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Walking the Dogs – Would you help?

We have a problem at the kennel with the employees’ schedules.  We find that more and more often, they are doing turn-out (walking the kennel dogs) at night by themselves.  This is a dangerous situation.  If there should be a problem or a fight, you need to have two people there. This is not new and we’ve tried a number of approaches.  So this is our latest (hopefully greatest) idea.  We’re asking YOU for help.

How would you like to walk the dogs in the kennel?  They have to go out at 6 pm and you would be done about 7:30 pm.  We’re looking for two adults (like a couple or friends) to volunteer for a regular night.  You can choose what night.  We’ll train you and you will each have to get a Florida Parimutuel license to be admitted to the kennel at night.

Waiting for You.

What we envision is a duo who will be responsible for turnout every Wednesday night (or Thursday or whatever suits you).  Reliability is CRUCIAL.  You MUST show up on the night you’ve spoken for and you MUST be on time.  Everything else we can teach you or help you with.  You will need to be of reasonably sound physical shape as some of the dogs need help getting into kennels, particularly after their surgeries.

So what goes on in turn out?  You are welcome to come down to the kennel on the weekend and help with noon turnout (or an earlier one if you arrange it with Lee) and get the feel for the work.  You’ll be putting muzzles on dogs, letting them out of the kennels in small groups into the fenced, sandy areas behind the kennel building.  There is a large awning for rainy nights.  The dogs will wander about and do their business.  You’ll need to go out into the pens with them and scoop the poo. The long rake and the sandy ground make that an easy job.  While they’re outside, you’ll want to straighten out their carpets, pull and replace any wet ones and generally tidy up.  You’ll have plenty of time to play with the dogs, too.  Then that group goes back into the kennel and the next group comes out.  The dogs know the system well and that helps.  After everyone is settled back in the kennel, it’s cookie time.  Occasionally you might need to give a dog medication (usually a pill in Peanut Butter) or leash walk a sick or injured dog.  And that’s about it.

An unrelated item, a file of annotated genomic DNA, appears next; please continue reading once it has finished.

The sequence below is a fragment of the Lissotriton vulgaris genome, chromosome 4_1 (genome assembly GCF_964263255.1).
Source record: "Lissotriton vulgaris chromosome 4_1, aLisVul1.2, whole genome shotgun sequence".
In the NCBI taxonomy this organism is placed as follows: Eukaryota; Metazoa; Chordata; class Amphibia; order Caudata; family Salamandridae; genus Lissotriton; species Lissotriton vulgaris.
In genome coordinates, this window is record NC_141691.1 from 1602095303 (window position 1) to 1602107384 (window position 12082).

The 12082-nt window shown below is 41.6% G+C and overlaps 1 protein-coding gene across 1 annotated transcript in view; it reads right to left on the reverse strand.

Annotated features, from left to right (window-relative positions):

The license you need takes a little time to get as the state employees can be very hard to catch in their offices.  It will require that you be fingerprinted and there is a background check – primarily looking for felonies and/or animal abuse charges.  Don’t worry, that speeding ticket last year should not be a problem.  There is also a $50 (approximately- I don’t really remember) fee for the license.  We’ll be happy to pay that.

The idea of volunteers signing up for one night a week is in use in many adoption groups and I’m hoping it will work for us.  If we could get at least two – maybe three – of the nights of the week covered, it would be a huge relief for the scheduling problems.  You’ve always wanted time to get to know the dogs and play with them one on one.  This is an amazing chance to learn what really goes on in the kennel.  Please come see me at the kennel or call or email me ( if you think you can help.  And Thank You!